The Curious Case of the Twisted Ring
Just time for a quickie this morning, prompted by the appearance of our own Professor Matt Griffin on the Today programme on BBC Radio 4 earlier on talking about newly published results from the Herschel Space Observatory. I didn’t hear it live as I’m strictly a Radio 3 person, but it must have made a pleasant change from stories about the imminent collapse of the euro and continuing extraordinay revelations about widespread corruption involving the British media, police force and political establishment. Among all this doom and gloom it’s nice to hear news of something that’s actually successful.
Anyway, the news from Herschel is that it has unveiled a ring structure in the centre of our Milky Way galaxy. The ribbon of gas and dust is more than 600 light years across and appears to be twisted, for reasons which have yet to be explained. The origin of the ring could yield important clues about the history of the Milky Way.
Warmer gas and dust from the Centre of our Galaxy is shown in blue in the image below, while the colder material appears red. The ring, in yellow, is made of gas and dust at a temperature of just 15 degrees above absolute zero. The bright regions are denser, and include some of the most massive and active sites of star formation in our Galaxy.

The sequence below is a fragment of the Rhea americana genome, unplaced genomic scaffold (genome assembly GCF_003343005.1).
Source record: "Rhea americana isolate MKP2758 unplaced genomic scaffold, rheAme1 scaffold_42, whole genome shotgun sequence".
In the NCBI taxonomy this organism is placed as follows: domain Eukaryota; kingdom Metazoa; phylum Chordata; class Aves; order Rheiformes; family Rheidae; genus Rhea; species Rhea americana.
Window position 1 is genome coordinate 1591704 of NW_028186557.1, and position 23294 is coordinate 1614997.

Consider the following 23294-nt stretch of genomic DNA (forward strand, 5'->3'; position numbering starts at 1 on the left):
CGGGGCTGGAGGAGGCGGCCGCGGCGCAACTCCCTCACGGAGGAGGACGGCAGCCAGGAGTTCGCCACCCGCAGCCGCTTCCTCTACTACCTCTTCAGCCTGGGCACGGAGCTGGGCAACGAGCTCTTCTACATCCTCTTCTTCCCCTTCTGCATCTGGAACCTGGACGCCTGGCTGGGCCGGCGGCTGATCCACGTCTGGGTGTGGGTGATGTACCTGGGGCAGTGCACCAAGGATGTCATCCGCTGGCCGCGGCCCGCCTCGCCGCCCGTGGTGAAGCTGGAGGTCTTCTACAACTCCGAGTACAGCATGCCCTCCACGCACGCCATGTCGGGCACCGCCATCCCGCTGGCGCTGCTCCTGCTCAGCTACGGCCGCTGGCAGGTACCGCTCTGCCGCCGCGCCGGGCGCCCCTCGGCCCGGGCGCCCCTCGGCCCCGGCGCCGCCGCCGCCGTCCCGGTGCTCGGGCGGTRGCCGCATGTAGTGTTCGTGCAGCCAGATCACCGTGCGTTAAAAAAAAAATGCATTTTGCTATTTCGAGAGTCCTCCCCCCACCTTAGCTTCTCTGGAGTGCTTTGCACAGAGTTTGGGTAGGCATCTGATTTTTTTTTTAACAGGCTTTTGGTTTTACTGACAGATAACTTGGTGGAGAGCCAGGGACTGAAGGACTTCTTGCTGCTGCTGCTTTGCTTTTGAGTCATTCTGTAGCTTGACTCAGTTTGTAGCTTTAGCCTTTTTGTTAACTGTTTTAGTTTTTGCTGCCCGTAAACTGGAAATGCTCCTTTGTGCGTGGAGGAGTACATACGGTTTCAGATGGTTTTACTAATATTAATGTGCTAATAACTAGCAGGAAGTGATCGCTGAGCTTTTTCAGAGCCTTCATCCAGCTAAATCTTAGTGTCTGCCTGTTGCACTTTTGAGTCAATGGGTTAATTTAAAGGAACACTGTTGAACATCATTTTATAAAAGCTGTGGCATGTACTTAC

and here it is with the curious ring drawn on with crayons:
The central region of our Galaxy is dominated by an elongated structure, rather like a bar, which stirs up the material in the outer galaxy as it rotates over millions of years and is probably connected with the spiral structure seen in the disk of the Milky Way. The ring seen by Herschel lies right in the middle of this bar, encircling the region which harbours a super-massive black hole at the centre of our galaxy. The ring of gas is twisted, so we see two loops which appear to meet in the middle. These are seen in yellow in the image above, tilted slightly such that they run from top-left to bottom-right. Secondly, it seems to be slightly offset from the very centre of our Galaxy. The reason for the ring’s twist and offset are unknown, but understanding their origin may help explain the origin of the ring itself. Computer simulations indicate that bars and rings such as those we see in the centre of our Galaxy can be formed by gravitational interactions, either within the Milky Way itself or between it and the nearby Andromeda galaxy, M31.
For the experts, and others interested, the scientific paper containing these results can be found here.Follow @telescoper